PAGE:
5 Digital Marketing Flaws You Can Easily Fix in 2015

Digital Marketing Flaws
Posted on by Mark Frost
Categories: Business SEO, Content Marketing, Facebook Marketing, small business SEO, Social Media Tagged: , , , ,

To be completely honest, not much changes for digital marketing in the New Year. Businesses that are on top of their game make valuable changes throughout the year, and those that don’t tend to always be left behind.

This year is no different. If you happen to be one of the businesses left behind by an everchanging digital marketing landscape, though, don’t feel bad. Just as billions of people make personal resolutions, you can make a professional resolution to fix your failing digital marketing strategy in 2015.

The following issues are only a sample of things that could be wrong with your SEO and social media strategy, but are easily five of the most important. Stop making excuses and make these changes happen now!

Jumping from Trend to Trend Too Quickly


We all love new things. They keep our work and lives exciting, and present new challenges to overcome.

Trends, on the other hand, can be both a godsend and a curse. Following one could lead you down a path to pure gold, or it could lead you to a dead end.

In digital marketing, trends often lead businesses to drop working strategies for untested ideas.


Following digital marketing trends will keep you up to date on what the industry’s top companies are doing, but don’t jump the gun when following in the footsteps of others. What works for one company may not work for yours–just as what works for you may not work for your competition.

Work in new ideas slowly–perhaps testing it on fresh sites or clients–while sticking to the fundamentals to ensure consistent growth.

Not Consistently Creating New Content


Creating content is hard work, but it’s extremely simple to implement and equally effective. Not creating content, however, can lead to stagnant or slipping rankings.


Make this a part of someone’s job if you’re a really small business, hire a firm that specializes in content to get consistently great work if you’re a medium-size business, or hire a full-time content manager if your business has grown to require someone in-house.

It’s not going to be a cheap job if you want the work done right, but any business owner who has experienced the power of content for SEO will attest that it’s worth it.

Limited Facebook Engagement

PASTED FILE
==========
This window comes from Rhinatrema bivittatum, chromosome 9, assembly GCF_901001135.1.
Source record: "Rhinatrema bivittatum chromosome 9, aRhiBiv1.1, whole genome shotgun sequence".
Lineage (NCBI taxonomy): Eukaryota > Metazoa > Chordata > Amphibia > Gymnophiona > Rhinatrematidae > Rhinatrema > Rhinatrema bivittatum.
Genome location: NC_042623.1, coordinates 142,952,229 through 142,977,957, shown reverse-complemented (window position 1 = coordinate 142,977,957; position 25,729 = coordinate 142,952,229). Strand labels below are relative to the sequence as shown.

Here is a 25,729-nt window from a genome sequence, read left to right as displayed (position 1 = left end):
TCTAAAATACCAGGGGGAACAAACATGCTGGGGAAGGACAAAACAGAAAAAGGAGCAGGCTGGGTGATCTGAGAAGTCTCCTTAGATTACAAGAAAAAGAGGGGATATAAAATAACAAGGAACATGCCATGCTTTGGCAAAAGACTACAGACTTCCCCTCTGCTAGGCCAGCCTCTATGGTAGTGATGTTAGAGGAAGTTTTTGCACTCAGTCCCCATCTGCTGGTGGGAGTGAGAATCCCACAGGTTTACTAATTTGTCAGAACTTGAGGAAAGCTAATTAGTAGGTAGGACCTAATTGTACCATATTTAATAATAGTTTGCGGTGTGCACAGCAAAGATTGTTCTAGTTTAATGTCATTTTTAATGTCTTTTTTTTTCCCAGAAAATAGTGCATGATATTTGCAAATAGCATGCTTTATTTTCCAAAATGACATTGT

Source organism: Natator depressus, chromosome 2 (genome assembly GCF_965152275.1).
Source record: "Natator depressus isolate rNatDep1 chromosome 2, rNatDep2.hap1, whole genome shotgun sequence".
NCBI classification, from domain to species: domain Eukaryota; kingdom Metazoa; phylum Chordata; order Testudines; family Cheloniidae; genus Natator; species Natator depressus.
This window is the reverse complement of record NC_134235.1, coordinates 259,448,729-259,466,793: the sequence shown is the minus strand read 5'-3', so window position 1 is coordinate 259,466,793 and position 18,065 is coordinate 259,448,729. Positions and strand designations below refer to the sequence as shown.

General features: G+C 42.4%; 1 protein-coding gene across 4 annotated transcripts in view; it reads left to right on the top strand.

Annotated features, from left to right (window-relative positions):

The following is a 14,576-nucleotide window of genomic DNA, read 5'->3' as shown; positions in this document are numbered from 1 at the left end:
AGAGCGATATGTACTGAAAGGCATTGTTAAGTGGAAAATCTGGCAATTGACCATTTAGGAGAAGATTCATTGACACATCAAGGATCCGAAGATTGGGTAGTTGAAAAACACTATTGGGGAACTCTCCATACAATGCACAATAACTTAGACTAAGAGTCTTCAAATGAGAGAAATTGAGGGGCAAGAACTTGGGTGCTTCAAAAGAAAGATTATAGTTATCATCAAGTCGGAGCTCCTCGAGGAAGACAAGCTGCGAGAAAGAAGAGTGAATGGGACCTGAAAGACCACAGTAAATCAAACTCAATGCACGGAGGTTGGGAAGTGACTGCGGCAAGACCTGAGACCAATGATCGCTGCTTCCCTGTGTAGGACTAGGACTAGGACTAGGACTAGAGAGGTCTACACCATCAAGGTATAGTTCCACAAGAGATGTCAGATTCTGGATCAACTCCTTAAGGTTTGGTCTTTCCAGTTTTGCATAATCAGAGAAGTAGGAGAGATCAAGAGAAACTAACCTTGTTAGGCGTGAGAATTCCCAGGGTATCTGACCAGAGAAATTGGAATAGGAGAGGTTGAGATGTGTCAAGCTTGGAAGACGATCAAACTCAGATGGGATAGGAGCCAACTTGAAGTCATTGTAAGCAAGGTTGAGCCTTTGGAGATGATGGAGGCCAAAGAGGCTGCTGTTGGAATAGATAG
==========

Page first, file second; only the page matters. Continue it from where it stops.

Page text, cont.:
With the death of organic reach, many businesses are finding it tough to see the value in Facebook marketing. Unfortunately, the businesses that have given up are missing out on great results that come from Facebook’s new “pay to play” strategy. More for us, I guess!


Apply ads and create a content strategy specifically for Facebook. Reply to comments and spark conversations with both new and old customers.

With engaging content, you’ll not only get your money’s worth from ad spend, your new visitors will share your posts and help you grow your organic reach more than was ever possible in the past.

Lack of Inbound Links


By nature, most small businesses don’t get a lot of natural links. Without a PR or dedicated marketing department, it’s not likely that you’re generating enough buzz to gain links without actively seeking opportunities.


Use various linkbuilding techniques to find opportunities to grow your inbound link profile and boost rankings. Whether you or one your managers becomes a source of information for reporters, you reach out to sites with broken links, or you develop a unique content marketing strategy, think of links as stepping stones to higher rankings.

Keyword Stuffing


Despite the death knell ringing for years, many businesses (and bad SEO companies) use keyword stuffing in an attempt to trick Google into giving low quality content a high ranking for specific keywords.


Focus on contextually relevant keywords used naturally in a tier-type system. Brian Dean gives a great explanation of this system in a video for QuickSprout, which includes using Google’s Keyword Planner Tool to find longtail keywords with less competition to target.